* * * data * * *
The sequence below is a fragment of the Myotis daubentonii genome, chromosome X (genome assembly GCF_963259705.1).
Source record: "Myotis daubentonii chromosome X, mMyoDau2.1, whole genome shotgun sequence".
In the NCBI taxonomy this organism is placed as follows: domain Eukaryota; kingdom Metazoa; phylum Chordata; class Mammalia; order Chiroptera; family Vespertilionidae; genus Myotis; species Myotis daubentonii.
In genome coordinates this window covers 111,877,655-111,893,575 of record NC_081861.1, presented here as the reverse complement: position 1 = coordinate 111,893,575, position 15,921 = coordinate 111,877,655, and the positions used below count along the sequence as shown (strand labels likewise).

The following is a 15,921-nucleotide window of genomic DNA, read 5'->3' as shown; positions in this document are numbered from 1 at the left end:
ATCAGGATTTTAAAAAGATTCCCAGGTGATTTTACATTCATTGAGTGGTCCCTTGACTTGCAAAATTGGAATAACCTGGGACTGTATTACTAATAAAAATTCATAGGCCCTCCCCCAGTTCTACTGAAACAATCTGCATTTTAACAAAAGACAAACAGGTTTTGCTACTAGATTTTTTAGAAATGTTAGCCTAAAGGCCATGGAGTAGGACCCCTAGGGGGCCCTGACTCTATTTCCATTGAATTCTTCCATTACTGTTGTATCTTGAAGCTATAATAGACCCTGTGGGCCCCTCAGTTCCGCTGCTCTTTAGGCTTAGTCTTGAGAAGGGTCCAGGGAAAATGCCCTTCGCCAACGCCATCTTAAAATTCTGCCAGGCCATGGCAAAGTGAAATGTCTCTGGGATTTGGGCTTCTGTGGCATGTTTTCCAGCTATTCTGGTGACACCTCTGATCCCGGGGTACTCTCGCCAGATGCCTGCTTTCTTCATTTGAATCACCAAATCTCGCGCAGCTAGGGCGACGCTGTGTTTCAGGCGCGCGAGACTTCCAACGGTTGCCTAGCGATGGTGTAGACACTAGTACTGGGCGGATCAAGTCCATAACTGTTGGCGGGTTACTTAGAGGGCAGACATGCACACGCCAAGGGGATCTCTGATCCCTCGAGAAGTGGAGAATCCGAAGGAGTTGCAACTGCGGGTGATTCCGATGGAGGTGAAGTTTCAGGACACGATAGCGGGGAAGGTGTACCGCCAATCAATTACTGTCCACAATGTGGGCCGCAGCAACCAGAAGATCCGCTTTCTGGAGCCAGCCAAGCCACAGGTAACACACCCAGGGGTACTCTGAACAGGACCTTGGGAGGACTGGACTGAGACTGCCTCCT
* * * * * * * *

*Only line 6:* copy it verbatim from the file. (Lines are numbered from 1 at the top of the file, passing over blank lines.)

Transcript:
ATCAGGATTTTAAAAAGATTCCCAGGTGATTTTACATTCATTGAGTGGTCCCTTGACTTGCAAAATTGGAATAACCTGGGACTGTATTACTAATAAAAATTCATAGGCCCTCCCCCAGTTCTACTGAAACAATCTGCATTTTAACAAAAGACAAACAGGTTTTGCTACTAGATTTTTTAGAAATGTTAGCCTAAAGGCCATGGAGTAGGACCCCTAGGGGGCCCTGACTCTATTTCCATTGAATTCTTCCATTACTGTTGTATCTTGAAGCTATAATAGACCCTGTGGGCCCCTCAGTTCCGCTGCTCTTTAGGCTTAGTCTTGAGAAGGGTCCAGGGAAAATGCCCTTCGCCAACGCCATCTTAAAATTCTGCCAGGCCATGGCAAAGTGAAATGTCTCTGGGATTTGGGCTTCTGTGGCATGTTTTCCAGCTATTCTGGTGACACCTCTGATCCCGGGGTACTCTCGCCAGATGCCTGCTTTCTTCATTTGAATCACCAAATCTCGCGCAGCTAGGGCGACGCTGTGTTTCAGGCGCGCGAGACTTCCAACGGTTGCCTAGCGATGGTGTAGACACTAGTACTGGGCGGATCAAGTCCATAACTGTTGGCGGGTTACTTAGAGGGCAGACATGCACACGCCAAGGGGATCTCTGATCCCTCGAGAAGTGGAGAATCCGAAGGAGTTGCAACTGCGGGTGATTCCGATGGAGGTGAAGTTTCAGGACACGATAGCGGGGAAGGTGTACCGCCAATCAATTACTGTCCACAATGTGGGCCGCAGCAACCAGAAGATCCGCTTTCTGGAGCCAGCCAAGCCACAGGTAACACACCCAGGGGTACTCTGAACAGGACCTTGGGAGGACTGGACTGAGACTGCCTCCT